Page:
5. Add butter into the dough and knead for 5-6 minutes. The dough will become soft smooth and satiny in the last stages of kneading. Knead for another 2-3 minutes and bring it together as a loose ball. Cover and let rest for 30 minutes.
  6. Now punch and add black currants, raisins, almonds and zest. Shape the dough into a boule (round loaf). Stretch the top and pull it down towards the bottom. Repeat the process to get a boule with a tight surface. Transfer it to a baking sheet lined with parchment sheet.
  7. Cover and leave it to rise for 45-60 minutes or until double in size.
  8. In the last stages of the second rise, preheat oven to 180 degrees C.  Score a cross on the loaf with a sharp blade. Bake for 35-40 minutes or until the top turns golden brown.
  9. Brush hot loaf with apricot jam and sprinkle almond slivers. You may drizzle some glaze made with icing sugar and sprinkle some candied cherries.
  10. Slice when cold.
Linking to #BreadBakers


#BreadBakers is a group of bread loving bakers who get together once a month to bake bread with a common ingredient or theme. You can see all our lovely bread by following our Pinterest board right here. Links are also updated after each event on the Bread Bakers home page.

We take turns hosting each month and choosing the theme/ingredient. This month Camilla of Culinary Adventures with Camilla has selected Easter breads from around the world as our theme.

She wrote: "We're posting after the actual holiday. I know. However, as everyone is home, sheltered-in-place to help flatten the coronavirus curve, maybe people are delaying Easter celebrations with friends and family. I know I am!"
If you are a food blogger and would like to join us, just send an email with your blog URL to Stacy at [email protected]

You’ll love the Easter Breads baked by our members

It takes a lot of experience and some failures to learn some aspects of baking. Baking bread is a great experience, a source of happiness that comes from accomplishing a task you love. It is a rewarding experience.

I love everything about the whole wheat bread. From hearty texture, earthy taste to the good feeling that comes when baking with wholegrains.
Wholegrain bread tends to have a dense and heavy crumb and the slices crumble and break while slicing.
However, with a slightly different approach, it is possible to get a light and airy crumb.

Recently we baked a 100% whole wheat bread with autolyse method.  Autolyse is a technique developed by Raymond Calvel. He has been called the teacher of bread teachers and is considered to be an expert on French bread.
Autolyse is a simple process. Just combine flour and water in a bowl and mix until no dry flour remains. Do not be tempted to knead. Simple cover the bowl and leave it in a warm place for 20-30 minutes to 3 hours. During the resting phase, gluten development begins and simple sugars start to form as starch is broken down. Autolyse is best described as a resting period between mixing and kneading.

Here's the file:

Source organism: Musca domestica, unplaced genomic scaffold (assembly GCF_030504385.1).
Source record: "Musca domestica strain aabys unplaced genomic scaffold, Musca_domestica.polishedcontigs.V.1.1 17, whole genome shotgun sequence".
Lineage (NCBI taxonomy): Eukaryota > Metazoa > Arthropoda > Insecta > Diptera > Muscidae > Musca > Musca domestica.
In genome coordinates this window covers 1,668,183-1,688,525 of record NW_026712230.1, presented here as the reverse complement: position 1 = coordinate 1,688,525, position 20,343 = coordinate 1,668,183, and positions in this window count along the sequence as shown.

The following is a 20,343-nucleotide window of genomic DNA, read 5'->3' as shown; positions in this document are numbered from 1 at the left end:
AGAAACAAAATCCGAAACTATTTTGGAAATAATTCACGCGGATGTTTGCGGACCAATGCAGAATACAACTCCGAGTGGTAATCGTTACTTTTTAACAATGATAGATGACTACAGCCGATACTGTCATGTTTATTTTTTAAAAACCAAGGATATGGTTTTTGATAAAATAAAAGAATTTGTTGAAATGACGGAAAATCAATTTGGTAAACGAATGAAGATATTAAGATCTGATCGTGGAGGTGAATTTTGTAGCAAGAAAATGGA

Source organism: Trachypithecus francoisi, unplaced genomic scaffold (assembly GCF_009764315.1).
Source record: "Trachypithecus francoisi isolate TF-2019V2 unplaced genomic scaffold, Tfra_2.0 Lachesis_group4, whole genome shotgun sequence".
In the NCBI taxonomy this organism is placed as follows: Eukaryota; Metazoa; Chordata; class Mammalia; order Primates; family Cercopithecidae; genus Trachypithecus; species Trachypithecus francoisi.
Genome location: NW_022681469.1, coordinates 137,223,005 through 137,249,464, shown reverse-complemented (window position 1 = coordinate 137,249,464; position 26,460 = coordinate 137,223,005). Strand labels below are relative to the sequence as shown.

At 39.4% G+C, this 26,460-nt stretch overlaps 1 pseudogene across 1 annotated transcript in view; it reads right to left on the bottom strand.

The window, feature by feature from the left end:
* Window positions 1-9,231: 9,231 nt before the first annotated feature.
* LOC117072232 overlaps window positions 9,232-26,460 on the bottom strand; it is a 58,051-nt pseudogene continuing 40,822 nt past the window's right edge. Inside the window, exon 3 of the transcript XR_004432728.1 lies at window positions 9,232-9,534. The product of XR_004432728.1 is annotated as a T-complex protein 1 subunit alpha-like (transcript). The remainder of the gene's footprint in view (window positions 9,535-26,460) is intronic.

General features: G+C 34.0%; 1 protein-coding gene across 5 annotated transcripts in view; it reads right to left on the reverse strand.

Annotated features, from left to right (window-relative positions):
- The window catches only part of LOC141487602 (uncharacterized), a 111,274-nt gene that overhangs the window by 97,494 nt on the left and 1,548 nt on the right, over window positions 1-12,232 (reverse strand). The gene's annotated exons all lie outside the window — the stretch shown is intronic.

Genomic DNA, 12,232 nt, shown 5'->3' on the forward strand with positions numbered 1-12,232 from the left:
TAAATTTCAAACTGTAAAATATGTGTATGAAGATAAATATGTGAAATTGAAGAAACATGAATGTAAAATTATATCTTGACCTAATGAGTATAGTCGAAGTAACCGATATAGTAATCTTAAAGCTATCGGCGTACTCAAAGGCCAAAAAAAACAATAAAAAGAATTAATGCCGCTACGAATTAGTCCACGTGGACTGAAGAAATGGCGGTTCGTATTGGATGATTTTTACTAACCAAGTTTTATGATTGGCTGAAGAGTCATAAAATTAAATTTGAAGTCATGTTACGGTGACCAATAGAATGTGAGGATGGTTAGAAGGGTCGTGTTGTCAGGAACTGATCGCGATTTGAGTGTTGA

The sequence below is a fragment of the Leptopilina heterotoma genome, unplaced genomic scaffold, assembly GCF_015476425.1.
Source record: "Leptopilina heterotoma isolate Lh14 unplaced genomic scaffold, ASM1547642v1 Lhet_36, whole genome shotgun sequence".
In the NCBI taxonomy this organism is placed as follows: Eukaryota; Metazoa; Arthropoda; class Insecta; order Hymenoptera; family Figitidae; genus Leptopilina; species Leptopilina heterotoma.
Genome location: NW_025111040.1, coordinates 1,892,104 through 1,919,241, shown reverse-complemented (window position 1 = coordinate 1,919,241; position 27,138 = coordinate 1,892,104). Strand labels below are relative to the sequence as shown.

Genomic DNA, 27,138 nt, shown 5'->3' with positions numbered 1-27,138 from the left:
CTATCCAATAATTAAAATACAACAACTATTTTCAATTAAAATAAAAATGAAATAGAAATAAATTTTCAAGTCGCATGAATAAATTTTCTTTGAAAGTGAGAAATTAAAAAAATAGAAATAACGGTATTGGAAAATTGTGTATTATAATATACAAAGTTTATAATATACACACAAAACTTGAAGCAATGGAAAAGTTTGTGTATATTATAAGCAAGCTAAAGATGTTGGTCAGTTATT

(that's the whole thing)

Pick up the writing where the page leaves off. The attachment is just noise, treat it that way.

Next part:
Autolyse can be easily introduced into baking with whole grains. And it delivers a dough that is easier to work with and shape and gives a loaf better in texture, rise and flavor.

While adding water, adjust quantity according to need. Quality of whole wheat flour varies. a coarser flour requires more water. Weather conditions also differ from place to place. In a cold climate, you require more water. Besides following the recipe, there is an equal amount of intuition required to really hone your baking skills.

100% Whole Wheat Bread


  • 3 1/3 cups whole wheat flour
  • 1 ¼  cup water (at room temperature)
  • ¼ cup unrefined sugar or brown sugar (powdered)
  • 2 teaspoons salt
  • 2 ¼  teaspoon instant dry yeast
  • 2 tablespoons oil
  • ¼ cup water for kneading


For Autolyse

In a large bowl combine whole wheat flour and 1 ¼ cup water. Stir well so that the water is absorbed and no pockets of dry flour remain. Cover and keep for 2 to 3 hours to hydrate the flour. 


  1. After the resting period add salt, sugar, and yeast and knead for 8 to 10 minutes till dough becomes soft and gluten is well developed. You may take a break in between kneading. It is very important that all the ingredients are uniformly incorporated and the dough becomes smooth.
  2. Drizzle oil and 3-4  tablespoons of water and knead further. Stretch the sides and pull it to centre. Repeat the stretch and fold method for another 5-6 minutes. By the end of kneading the dough should feel wet, sticky and elastic.
  3. Transfer the dough to a greased bowl. Cover and keep to rise for 1-2 hours (depending upon the warmth of the kitchen) until double in volume, puffy and light.
  4. Grease one 8 ½ x 4 ½ inch loaf pan. Dust with flour.
  5. Punch the risen dough. Transfer the dough onto the kitchen counter generously dusted with flour. Roll out the dough into a rectangle no wider than the loaf pan you are using. Roll the dough towards you tightly. Pinch seams and sides to seal.
  6. Transfer the shaped loaf into the prepared pan. Cover and let it rise until double. Poke with the finger, if the dough is firm and springs back immediately, it needs more time to rise. If the shallow impression remains,  the dough is ready.